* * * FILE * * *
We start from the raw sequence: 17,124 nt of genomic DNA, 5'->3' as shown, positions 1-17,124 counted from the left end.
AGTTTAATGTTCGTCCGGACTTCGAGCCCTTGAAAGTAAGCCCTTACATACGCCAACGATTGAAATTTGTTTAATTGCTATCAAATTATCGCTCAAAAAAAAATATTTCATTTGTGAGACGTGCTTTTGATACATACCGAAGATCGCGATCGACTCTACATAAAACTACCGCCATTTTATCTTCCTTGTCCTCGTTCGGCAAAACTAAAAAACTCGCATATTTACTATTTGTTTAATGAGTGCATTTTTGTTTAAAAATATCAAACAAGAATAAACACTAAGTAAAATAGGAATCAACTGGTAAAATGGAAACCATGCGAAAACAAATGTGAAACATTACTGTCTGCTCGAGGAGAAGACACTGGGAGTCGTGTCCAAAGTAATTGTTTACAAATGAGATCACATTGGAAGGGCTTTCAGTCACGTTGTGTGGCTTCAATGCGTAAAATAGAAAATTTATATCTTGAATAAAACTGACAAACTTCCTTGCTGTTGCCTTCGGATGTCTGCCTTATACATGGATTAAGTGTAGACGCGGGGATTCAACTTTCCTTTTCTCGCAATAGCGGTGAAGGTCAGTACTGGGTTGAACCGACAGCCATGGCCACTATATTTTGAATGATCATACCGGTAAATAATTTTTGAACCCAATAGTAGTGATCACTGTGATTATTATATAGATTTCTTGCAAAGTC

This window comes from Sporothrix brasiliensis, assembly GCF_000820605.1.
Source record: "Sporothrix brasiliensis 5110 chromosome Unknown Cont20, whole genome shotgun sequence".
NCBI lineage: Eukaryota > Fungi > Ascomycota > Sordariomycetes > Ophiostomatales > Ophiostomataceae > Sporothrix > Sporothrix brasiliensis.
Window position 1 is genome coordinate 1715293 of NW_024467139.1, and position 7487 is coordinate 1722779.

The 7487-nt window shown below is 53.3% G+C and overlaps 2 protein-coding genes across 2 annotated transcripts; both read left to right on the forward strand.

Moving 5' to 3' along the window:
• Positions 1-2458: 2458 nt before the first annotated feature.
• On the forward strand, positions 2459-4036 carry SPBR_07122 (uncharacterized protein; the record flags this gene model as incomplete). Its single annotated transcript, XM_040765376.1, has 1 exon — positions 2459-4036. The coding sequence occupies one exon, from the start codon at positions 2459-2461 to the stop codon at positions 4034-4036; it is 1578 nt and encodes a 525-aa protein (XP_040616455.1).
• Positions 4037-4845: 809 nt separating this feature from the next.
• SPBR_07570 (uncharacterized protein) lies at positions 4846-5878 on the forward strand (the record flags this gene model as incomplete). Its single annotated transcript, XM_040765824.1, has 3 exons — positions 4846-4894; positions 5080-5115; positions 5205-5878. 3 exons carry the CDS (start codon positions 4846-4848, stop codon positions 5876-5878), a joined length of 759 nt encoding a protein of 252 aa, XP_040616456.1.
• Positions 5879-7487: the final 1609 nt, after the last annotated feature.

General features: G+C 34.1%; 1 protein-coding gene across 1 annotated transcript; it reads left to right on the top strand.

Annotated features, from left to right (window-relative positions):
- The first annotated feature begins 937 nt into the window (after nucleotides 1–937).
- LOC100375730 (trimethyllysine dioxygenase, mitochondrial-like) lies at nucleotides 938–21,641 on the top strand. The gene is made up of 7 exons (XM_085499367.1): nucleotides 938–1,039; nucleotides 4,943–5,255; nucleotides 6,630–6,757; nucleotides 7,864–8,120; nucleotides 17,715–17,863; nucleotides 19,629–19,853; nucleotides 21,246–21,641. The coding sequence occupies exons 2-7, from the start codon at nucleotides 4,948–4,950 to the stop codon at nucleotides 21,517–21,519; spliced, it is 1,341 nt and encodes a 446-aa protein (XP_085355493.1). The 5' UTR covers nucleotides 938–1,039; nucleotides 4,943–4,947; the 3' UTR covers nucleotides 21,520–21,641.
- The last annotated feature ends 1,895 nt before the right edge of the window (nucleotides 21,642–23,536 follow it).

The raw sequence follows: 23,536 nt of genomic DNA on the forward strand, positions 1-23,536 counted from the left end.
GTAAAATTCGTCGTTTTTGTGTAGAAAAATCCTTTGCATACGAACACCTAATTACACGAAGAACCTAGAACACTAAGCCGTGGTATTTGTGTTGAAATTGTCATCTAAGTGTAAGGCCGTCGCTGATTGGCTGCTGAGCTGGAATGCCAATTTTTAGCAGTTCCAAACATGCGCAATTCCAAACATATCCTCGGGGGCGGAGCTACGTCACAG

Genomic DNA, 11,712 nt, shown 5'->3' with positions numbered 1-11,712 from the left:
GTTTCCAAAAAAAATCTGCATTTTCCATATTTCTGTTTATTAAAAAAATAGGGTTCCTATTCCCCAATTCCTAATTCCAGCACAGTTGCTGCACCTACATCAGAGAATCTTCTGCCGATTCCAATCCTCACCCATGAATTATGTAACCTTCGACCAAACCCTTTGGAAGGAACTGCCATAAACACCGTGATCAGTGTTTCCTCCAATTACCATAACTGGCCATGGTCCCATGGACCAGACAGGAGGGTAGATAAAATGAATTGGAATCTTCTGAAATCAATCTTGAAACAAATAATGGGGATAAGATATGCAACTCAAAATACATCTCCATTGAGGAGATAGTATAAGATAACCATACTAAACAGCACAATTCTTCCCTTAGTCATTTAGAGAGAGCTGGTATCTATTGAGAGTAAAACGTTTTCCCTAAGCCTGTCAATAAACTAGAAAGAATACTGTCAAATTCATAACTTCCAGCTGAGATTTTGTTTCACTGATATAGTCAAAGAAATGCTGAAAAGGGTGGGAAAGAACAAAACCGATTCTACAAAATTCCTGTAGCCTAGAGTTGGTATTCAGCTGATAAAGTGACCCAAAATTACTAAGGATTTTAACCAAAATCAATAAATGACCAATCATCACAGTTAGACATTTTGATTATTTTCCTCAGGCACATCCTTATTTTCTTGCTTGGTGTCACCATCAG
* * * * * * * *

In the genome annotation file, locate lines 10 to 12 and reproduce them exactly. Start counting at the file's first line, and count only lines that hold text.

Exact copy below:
• On the forward strand, positions 2459-4036 carry SPBR_07122 (uncharacterized protein; the record flags this gene model as incomplete). Its single annotated transcript, XM_040765376.1, has 1 exon — positions 2459-4036. The coding sequence occupies one exon, from the start codon at positions 2459-2461 to the stop codon at positions 4034-4036; it is 1578 nt and encodes a 525-aa protein (XP_040616455.1).
• Positions 4037-4845: 809 nt separating this feature from the next.
• SPBR_07570 (uncharacterized protein) lies at positions 4846-5878 on the forward strand (the record flags this gene model as incomplete). Its single annotated transcript, XM_040765824.1, has 3 exons — positions 4846-4894; positions 5080-5115; positions 5205-5878. 3 exons carry the CDS (start codon positions 4846-4848, stop codon positions 5876-5878), a joined length of 759 nt encoding a protein of 252 aa, XP_040616456.1.